Change to Canalside parcel isn’t all bad
A few weeks ago ECHDC made an announcement that appeared to be a significant scale back of a portion of the Canalside development. They have since clarified their stance on the portion of land that makes up the space immediately south of One Canalside and the development parcel known as the “South Block”.
The original reportspointed to a plan that would not only minimize the water element of the parcel, but eliminate the potential for development of the South Block. However, ECHDC stepped up and clarified their stance, pointing to a re-worked plan for the area more so than an overhaul.
On Friday, Buffalo Rising came forward with more details on the project and how it will come together. The canal will indeed be scaled back to more of a shallow reflecting pool on a canal path. However, there will be elements added to the canal path that will alter the way it will look.Rather than to simply toss in another historically aligned, but ultimately faux canal, the majority of the canal will be covered with a paved tree grove with only a portion of the canal pool being exposed. As BRO details, channels will run through the grove so that the water will still be visible.
When ECHDC clarified some of their planning for this, Tom Dee explained that he saw this as becoming a very cool place that people will want to hang out in. I have to say that I agree. While I originally bemoaned the thought of another piece of the master plan being significantly scaled back, I now feel that this will be addition by addition. I’d say addition by subtraction, but this is actually adding quite a bit more to the space.
The addition of the tree grove and paved portion of the canal should actually serve as a far more effective link between Washington St. and the rest of Canalside. In addition, it will also confine the potential pitfalls of not building One Canalside out to the curb. Rather than the space between One Canalside, the South Block, Washington and Main being relatively sparse; this will actually add a bit more density and should also give more of a reason for people to mingle.
A good comparison to the former plan would be the plaza outside the HSBC Tower. That is basically an expanse of concrete that gets pounded with wind, particularly in the winter months. The former plan for this area likely would have been quite similar.
I am less than enthused with the decision to sod over the south block until a developer is ready to come forward. Plenty can change in the 12 months until construction on this section is complete, but the South Block seems like a great place to start bringing more buildings to the area.
Based on the overhead rendering on the BRO site, the master plan shows space for at least seven potential structures with even more on the space around the Commercial Slip. In addition to the South Block – pegged for 14,000 square feet of retail and 65 residential units – the plan shows the “Market Hall” as a significant placeholder as well. Perhaps it’s time to prove to potential tenants that these buildings are more than pretty pictures.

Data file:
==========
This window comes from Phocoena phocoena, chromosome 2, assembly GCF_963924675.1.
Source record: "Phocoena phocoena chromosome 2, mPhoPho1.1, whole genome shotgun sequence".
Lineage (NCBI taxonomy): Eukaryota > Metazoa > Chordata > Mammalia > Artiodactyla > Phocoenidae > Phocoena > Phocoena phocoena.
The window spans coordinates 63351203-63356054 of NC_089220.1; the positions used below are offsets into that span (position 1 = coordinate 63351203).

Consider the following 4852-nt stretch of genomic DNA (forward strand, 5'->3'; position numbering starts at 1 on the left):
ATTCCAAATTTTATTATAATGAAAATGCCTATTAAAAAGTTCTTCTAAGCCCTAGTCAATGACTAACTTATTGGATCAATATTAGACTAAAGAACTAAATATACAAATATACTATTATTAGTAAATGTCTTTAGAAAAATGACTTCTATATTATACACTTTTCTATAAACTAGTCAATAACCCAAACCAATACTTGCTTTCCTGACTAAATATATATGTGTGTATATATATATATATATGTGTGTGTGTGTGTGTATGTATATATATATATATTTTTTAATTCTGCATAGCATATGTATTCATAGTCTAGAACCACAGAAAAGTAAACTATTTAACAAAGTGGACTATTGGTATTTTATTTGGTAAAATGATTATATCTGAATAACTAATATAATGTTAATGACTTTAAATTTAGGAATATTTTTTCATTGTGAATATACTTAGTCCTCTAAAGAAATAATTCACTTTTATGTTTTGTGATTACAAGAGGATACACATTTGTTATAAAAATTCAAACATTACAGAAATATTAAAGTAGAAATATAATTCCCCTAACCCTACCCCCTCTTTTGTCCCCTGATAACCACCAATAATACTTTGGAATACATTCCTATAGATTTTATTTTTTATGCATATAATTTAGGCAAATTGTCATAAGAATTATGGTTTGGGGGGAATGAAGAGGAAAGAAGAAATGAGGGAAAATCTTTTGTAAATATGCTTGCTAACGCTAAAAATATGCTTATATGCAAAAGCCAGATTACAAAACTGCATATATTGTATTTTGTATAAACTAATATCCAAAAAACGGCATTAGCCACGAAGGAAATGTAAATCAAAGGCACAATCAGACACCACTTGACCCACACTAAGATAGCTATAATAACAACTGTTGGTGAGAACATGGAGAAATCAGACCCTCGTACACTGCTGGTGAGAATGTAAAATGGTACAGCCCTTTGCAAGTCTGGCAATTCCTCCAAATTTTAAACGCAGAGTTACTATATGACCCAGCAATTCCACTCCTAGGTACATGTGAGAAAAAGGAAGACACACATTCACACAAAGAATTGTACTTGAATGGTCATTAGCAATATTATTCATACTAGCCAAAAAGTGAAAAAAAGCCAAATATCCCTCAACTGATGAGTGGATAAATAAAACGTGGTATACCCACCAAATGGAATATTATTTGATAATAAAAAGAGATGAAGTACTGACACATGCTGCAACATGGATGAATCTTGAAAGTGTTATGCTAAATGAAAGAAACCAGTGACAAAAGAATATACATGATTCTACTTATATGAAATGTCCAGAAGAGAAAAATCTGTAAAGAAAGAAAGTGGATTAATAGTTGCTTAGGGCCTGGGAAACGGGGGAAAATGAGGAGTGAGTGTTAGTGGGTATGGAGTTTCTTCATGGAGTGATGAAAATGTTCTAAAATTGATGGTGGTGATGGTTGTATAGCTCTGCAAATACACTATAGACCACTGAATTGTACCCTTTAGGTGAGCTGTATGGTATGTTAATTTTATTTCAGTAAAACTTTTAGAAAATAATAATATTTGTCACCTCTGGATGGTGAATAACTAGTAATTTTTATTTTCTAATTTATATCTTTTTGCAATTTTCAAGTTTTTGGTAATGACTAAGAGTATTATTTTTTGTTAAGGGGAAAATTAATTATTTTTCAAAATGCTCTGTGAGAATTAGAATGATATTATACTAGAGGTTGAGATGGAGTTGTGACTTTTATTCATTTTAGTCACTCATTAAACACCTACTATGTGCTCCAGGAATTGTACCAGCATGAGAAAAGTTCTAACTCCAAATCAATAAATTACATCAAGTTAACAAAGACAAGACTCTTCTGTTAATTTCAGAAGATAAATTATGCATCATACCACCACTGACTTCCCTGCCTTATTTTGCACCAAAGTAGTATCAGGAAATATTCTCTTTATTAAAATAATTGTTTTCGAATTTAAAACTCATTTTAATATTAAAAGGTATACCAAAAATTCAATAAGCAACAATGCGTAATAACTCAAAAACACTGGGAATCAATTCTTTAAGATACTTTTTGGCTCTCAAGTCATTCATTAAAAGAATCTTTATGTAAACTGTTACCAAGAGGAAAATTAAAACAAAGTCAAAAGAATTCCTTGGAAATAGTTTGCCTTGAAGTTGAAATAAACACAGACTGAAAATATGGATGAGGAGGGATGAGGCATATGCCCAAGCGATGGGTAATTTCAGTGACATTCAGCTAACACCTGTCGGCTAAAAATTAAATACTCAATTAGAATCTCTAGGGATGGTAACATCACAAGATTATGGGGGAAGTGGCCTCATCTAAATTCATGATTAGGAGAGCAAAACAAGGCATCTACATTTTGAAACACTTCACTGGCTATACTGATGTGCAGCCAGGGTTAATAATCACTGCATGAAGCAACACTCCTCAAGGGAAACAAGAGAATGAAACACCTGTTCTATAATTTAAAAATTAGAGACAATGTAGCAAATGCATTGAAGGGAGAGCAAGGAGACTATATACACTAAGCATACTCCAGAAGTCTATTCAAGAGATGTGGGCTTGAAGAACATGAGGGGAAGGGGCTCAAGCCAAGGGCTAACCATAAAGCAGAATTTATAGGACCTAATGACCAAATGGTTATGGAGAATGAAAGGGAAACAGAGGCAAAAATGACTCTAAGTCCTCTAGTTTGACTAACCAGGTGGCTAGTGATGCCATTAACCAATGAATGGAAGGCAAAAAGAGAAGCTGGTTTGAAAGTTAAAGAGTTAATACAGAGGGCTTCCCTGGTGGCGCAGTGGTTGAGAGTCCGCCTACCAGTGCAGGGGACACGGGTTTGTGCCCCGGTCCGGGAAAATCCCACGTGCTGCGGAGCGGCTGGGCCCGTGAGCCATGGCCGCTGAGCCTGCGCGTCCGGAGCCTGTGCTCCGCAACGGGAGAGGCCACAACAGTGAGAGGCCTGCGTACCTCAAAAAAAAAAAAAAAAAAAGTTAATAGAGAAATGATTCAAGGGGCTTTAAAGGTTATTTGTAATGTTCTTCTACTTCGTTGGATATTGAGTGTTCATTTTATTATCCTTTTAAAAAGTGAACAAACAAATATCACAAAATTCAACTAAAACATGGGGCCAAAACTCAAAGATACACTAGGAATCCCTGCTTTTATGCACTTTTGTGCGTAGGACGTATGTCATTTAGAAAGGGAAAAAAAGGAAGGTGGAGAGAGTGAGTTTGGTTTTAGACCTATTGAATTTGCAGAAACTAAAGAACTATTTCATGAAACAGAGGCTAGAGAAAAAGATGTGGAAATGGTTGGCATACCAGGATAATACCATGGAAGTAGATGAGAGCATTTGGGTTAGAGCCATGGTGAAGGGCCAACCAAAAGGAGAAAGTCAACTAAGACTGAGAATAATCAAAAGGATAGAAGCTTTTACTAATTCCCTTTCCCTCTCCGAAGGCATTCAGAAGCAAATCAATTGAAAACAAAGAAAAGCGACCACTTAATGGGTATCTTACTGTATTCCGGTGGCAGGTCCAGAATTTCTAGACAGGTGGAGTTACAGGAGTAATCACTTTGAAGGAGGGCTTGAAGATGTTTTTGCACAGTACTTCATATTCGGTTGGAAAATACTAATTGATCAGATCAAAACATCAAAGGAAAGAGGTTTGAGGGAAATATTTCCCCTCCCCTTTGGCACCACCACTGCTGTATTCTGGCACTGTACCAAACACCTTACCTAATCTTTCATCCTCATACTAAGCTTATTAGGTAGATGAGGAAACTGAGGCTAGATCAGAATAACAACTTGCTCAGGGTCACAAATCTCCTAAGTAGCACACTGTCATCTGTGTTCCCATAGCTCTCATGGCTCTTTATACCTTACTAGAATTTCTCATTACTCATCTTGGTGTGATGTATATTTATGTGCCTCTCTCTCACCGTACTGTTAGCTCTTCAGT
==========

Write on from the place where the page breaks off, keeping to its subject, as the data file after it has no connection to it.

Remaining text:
At some point there will actually be buildings in and around Canalside. By the spring of 2014 One Canalside will be in full use and there will be significant progress on the HARBORcenter. Hopefully at that point there will be significant interest from a number of potential tenants in space in Canalside. For all we know there already is interest in the space down there.
What I would like to see is to include the South Block building rather than just sodding over the space for the time being. They can utilize the period architecture with modern wrinkles thrown in for the building, provide flexible space on the ground level while building out typical apartments on the upper floors.
This would be different than the suburban strip mall plan that was floated along with the Bass Pro plan. I don’t mean for every parcel to get an empty building and then to sell, sell, sell the space. This is a small parcel that could not only create additional interest in the area, but would provide physical evidence that these parcels can, and will be built out. Not to mention, those units would be a pretty easy sell and would start adding a much needed permanent population to the district.
Considering the apartment units would be a far easier sell than finding enough retail/restaurant tenants for the ground floor, they could serve as the anchor for the property. Build this out and rent the apartment space. At that point your leasing agent can begin fielding calls on the ground floor as opposed to trying to obtain enough retail tenants to justify building the structure.
Naturally, ECHDC will progress on the track they have been utilizing for the past few years: Providing public access and green space with the potential (and hope) to build out permanent development on those parcels. It hasn’t necessarily been a bad strategy as the momentum and popularity of Canalside continues to grow. However, it seems like it might be necessary to take the next step, especially with anchor projects like One Canalside and HARBORcenter on the way.